A successful entrepreneur shares her thoughts on business success and failure.

Posts published in the Startups category:

My Experience at YC Hacks (Y Combinator’s First Hackathon)

YC Hacks I wasn’t quite sure what to expect. At 33 years old, I knew I’d probably be older than the vast majority of the 400+ people attending Y Combinator’s first YC Hacks hackathon. But other than that, I didn’t have many expectations.

YC Hacks was my first real hackathon. Many years ago, I went to the first SuperHappyDevHouse (and then 19 out of the first 20 of them), but I never had built and launched a web app in a weekend. Even though I’ve held down full-time jobs as a developer, I still have trouble telling people “I’m a developer.” I’m not a whiz-kid 19-year-old who grew up programming games in his bedroom, nor do I have a Computer Science degree from a prestigious university (I’m a dropout.) I program because that’s how I get to see my ideas come to life–and because it’s fun and addictive for me. And that’s why I signed up for YC Hacks.

With my startup having been acquired a few months ago, YC Hacks seemed like the perfect opportunity to meet new people and get exposed to the latest Silicon Valley trends.

Team? Team? Will You Join My Team?

My first exposure to the other attendees came through the YC Hacks Facebook group, where people seemed to be in desperate need of other people for their teams. At this point, I wasn’t even sure what I wanted to build, and despite a torrent of private messages and emails from people asking me to be on their team, I didn’t commit to anything prior to the hackathon.

“Are you a designer or a developer?” was a popular refrain on the Facebook group, as well as “What’s your stack?” My response was basically along the lines of “I build shit that makes money” and “Whatever works to get the job done, but probably Javascript.” (Ironically, I would end up building a product at YC Hacks that doesn’t have a monetization strategy. More on that in a bit.) (more…)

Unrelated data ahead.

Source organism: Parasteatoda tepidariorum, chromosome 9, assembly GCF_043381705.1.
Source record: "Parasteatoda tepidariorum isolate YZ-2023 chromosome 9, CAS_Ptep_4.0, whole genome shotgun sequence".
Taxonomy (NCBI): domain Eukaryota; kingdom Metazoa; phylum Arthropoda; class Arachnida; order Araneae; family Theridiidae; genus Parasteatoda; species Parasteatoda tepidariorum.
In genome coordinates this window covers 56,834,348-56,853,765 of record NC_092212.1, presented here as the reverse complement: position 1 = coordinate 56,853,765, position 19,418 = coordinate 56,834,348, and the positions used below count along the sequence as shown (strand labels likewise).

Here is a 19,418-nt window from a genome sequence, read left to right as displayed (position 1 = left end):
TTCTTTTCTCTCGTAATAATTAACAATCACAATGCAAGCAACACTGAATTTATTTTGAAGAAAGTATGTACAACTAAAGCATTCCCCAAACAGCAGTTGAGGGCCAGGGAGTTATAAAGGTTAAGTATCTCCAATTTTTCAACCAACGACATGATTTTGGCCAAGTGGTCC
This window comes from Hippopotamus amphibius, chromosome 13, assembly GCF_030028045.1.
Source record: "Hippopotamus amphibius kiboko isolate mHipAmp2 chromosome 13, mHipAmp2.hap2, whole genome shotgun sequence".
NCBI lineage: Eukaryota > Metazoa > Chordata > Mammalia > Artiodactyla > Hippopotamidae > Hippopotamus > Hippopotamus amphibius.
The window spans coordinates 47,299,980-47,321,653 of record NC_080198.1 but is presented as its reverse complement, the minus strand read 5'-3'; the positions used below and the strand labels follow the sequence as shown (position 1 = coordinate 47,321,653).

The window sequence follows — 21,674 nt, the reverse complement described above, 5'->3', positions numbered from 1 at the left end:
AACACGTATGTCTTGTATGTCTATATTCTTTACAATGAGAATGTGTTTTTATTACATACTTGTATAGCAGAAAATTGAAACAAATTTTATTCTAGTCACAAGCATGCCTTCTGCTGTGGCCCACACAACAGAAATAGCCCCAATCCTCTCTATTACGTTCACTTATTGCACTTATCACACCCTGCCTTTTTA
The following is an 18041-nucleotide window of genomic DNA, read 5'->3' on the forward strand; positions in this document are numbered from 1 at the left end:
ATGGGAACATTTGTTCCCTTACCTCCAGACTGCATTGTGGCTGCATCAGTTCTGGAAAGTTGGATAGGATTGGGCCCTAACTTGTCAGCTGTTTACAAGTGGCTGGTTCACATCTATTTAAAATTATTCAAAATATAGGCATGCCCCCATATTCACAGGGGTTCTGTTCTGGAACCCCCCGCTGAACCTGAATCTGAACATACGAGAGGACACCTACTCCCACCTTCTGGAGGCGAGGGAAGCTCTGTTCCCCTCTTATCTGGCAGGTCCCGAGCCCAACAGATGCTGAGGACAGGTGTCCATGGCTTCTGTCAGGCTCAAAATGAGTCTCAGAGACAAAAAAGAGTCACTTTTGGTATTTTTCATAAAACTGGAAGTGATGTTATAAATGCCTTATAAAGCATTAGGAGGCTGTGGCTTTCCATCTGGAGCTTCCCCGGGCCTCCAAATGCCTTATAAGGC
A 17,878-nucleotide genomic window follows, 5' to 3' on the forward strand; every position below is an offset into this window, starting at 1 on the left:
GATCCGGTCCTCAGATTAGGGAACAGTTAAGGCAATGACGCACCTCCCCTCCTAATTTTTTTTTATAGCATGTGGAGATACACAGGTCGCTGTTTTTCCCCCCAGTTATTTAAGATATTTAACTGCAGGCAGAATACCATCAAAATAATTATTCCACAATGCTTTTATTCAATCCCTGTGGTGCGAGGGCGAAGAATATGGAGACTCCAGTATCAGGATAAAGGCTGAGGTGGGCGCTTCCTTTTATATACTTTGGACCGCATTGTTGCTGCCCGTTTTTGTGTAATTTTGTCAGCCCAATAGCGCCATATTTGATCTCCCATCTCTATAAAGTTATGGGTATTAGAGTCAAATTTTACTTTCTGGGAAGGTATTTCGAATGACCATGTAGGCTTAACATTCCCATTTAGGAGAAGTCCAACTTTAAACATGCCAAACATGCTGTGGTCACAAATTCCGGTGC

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When The Sh*t Hits the Fan With Your Startup

Sh*t Hits the Fan with Your Startup Here’s the story of how our funded startup almost collapsed–how we recovered, and how ultimately we became better and stronger because of it.

It was January 2013 and we’d run into some issues scaling our business. We’d made design decisions on how we built our tool back in October 2010 that were starting to bite us hard as we tried to gain larger clients. Neither Parnell (my co-founder) and I had done anything wrong–we’d just originally built our software to serve the needs of an SEO consultant (me, back then!) and those decisions weren’t scaling to large agencies with tens or hundreds of users potentially using our software.

As more agencies trialed (and ultimately didn’t convert into paying customers) with our software, we uncovered so many fundamental flaws that we were forced to consider a complete re-write. I wanted to add recommendations. Our customers needed more agency features. The feature requests were piling up and the technical debt we had accumulated was staggering. The good news was that we’d uncovered a whopper of a market–the bad news was that our software, as currently written, wasn’t cutting it.

Frustrated by the technical debt and facing serious doubts about his ability as a technical co-founder, Parnell thought about leaving the company. At first I thought it might be a good idea, as well, as he didn’t want to face the prospect of re-writing everything, only to potentially fail again. But a couple days later, after I went through some deep thoughts, I gave him a very personal plea to stay. Next to Brian, my fiance, Parnell is my closest friend in the world, and I believed in him and his technical ability. (I mean, the dude codes Haskell for fun. ๐Ÿ˜‰ ) I told Parnell I couldn’t imagine building this company without him.

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